oppress

verb
op·​press | \ ə-ˈpres How to pronounce oppress (audio) \
oppressed; oppressing; oppresses

Definition of oppress

transitive verb

1a : to crush or burden by abuse of power or authority The country has long been oppressed by a ruthless dictator. oppressed minorities
b archaic : suppress
2 : to burden spiritually or mentally : weigh heavily upon oppressed by a sense of failure oppress by intolerable guilt

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Other Words from oppress

oppressor \ ə-​ˈpre-​sər How to pronounce oppressor (audio) \ noun

Choose the Right Synonym for oppress

wrong, oppress, persecute, aggrieve mean to injure unjustly or outrageously. wrong implies inflicting injury either unmerited or out of proportion to what one deserves. a penal system that had wronged him oppress suggests inhumane imposing of burdens one cannot endure or exacting more than one can perform. a people oppressed by a warmongering tyrant persecute implies a relentless and unremitting subjection to annoyance or suffering. a child persecuted by constant criticism aggrieve implies suffering caused by an infringement or denial of rights. a legal aid society representing aggrieved minority groups

Examples of oppress in a Sentence

The country has long been oppressed by a ruthless dictator. They condemned attempts by the government to oppress its citizens. people who have traditionally been oppressed by society
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Recent Examples on the Web

Roger Holder would later insist that his experience in Coos Bay showed him that black people in the U.S. were oppressed, taking him down the path that led to Western Airlines Flight 701. oregonlive, "How Coos Bay’s ‘All-American girl’ became a daring skyjacker, then disappeared into 1970s underground," 16 Sep. 2019 The constitutional safeguards the Founders wrote into their document were intended to limit the power, in the nascent democracy, of might to oppress right. Mike Potemra, National Review, "Born on the Fourth of July," 4 July 2019 Kono’s women tend to be oppressed by chronic illnesses and vivid nightmares. Sam Sacks, WSJ, "Fiction: The Union of Death and Desire," 22 Nov. 2018 Javed is both oppressed by his father’s rigid rules and cowed by the aggressions of local neo-Nazi youths, who chase him home, spit on him, and menace him and other people of color, daubing houses with slurs and swastikas. Richard Brody, The New Yorker, "A Teen-Ager Is Saved by the Music of Bruce Springsteen in “Blinded by the Light”," 15 Aug. 2019 The country could one day swing authoritarian and goose-step behind a narcissistic despot wannabe who can abuse such efforts to instead spy on and oppress opponents. Rubén Rosario, Twin Cities, "Rosario: Amber Alert for cops in danger makes its test debut in Minnesota," 15 Aug. 2019 Facing off with Big Brother The game takes place in a near-future London, at a time when people are being oppressed by Big Brother-esque surveillance and a corrupt private military corporation, Albion, patrolling the streets. Marc Saltzman, USA TODAY, "You must resist Big Brother in upcoming Ubisoft video game 'Watch Dogs: Legion'," 29 June 2019 Based on the novel by Margaret Atwood, the series follows June/Offred (played by Elisabeth Moss) in a dystopian world called Gilead following a Second American Civil War, where women are oppressed and only used in society for their fertility. Eric Todisco, PEOPLE.com, "The Handmaid's Tale Renewed by Hulu for Season 4," 26 July 2019 Based on the novel by Margaret Atwood, the drama series is set in a dystopian world where women, oppressed by a totalitarian regime, are only valued for their ability to produce offspring. Rachel Yang, EW.com, "The Handmaid's Tale renewed for season 4," 26 July 2019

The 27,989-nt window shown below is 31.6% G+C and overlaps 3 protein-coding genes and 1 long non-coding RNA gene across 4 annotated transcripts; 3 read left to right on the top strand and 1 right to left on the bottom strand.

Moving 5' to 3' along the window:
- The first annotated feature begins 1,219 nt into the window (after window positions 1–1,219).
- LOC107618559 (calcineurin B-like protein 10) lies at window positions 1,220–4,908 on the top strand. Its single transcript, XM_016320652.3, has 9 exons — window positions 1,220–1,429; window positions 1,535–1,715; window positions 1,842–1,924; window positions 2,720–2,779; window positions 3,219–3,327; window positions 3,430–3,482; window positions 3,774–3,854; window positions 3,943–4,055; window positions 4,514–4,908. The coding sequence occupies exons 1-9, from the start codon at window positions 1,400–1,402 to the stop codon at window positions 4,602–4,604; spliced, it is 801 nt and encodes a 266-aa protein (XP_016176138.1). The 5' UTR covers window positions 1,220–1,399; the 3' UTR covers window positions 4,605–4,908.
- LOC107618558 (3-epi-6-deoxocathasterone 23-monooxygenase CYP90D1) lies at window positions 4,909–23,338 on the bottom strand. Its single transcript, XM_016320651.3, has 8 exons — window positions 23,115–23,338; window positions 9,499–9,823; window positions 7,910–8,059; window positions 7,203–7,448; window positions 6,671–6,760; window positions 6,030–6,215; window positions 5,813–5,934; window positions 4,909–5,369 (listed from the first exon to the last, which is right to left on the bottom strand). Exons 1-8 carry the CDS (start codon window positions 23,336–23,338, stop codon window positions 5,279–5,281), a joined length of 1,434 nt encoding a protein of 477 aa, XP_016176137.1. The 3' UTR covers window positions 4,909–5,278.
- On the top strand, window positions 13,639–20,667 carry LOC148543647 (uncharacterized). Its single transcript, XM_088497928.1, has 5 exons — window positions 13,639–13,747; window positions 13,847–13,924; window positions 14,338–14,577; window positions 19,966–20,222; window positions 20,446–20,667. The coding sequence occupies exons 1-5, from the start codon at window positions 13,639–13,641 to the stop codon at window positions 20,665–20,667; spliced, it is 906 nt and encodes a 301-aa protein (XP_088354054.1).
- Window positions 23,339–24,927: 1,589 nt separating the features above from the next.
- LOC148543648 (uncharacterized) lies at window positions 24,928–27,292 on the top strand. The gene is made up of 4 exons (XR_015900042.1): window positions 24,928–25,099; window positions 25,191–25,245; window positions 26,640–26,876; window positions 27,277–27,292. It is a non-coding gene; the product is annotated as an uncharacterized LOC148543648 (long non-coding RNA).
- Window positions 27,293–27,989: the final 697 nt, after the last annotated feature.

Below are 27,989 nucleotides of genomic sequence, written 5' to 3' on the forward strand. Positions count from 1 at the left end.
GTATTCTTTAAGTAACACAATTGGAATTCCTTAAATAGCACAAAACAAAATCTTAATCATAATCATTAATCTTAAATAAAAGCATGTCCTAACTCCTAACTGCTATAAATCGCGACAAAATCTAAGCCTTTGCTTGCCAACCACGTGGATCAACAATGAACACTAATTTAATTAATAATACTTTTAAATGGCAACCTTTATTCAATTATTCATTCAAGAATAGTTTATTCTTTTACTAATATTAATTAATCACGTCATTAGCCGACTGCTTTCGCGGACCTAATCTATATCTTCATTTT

These example sentences are selected automatically from various online news sources to reflect current usage of the word 'oppress.' Views expressed in the examples do not represent the opinion of Merriam-Webster or its editors. Send us feedback.

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First Known Use of oppress

14th century, in the meaning defined at sense 1b

History and Etymology for oppress

Middle English oppressen "to put pressure on, crush, burden, overwhelm," borrowed from Anglo-French oppresser, borrowed from Medieval Latin oppressāre, frequentative derivative from Latin oppressus, past participle of opprimere "to press on, stifle, overpower," from ob- ob- + premere "to press" — more at press entry 2

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Statistics for oppress

Last Updated

30 Sep 2019

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Time Traveler for oppress

The first known use of oppress was in the 14th century

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More Definitions for oppress

oppress

verb

English Language Learners Definition of oppress

: to treat (a person or group of people) in a cruel or unfair way
: to make (someone) feel sad or worried for a long period of time

oppress

verb
op·​press | \ ə-ˈpres How to pronounce oppress (audio) \
oppressed; oppressing

Kids Definition of oppress

1 : to control or rule in a harsh or cruel way The cruel ruler oppressed his people.
2 : to cause to feel burdened in spirit Grief oppressed the survivors.

Other Words from oppress

oppressor \ -​ˈpre-​sər \ noun

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More from Merriam-Webster on oppress

Rhyming Dictionary: Words that rhyme with oppress

Thesaurus: All synonyms and antonyms for oppress

Spanish Central: Translation of oppress

Nglish: Translation of oppress for Spanish Speakers

Britannica English: Translation of oppress for Arabic Speakers

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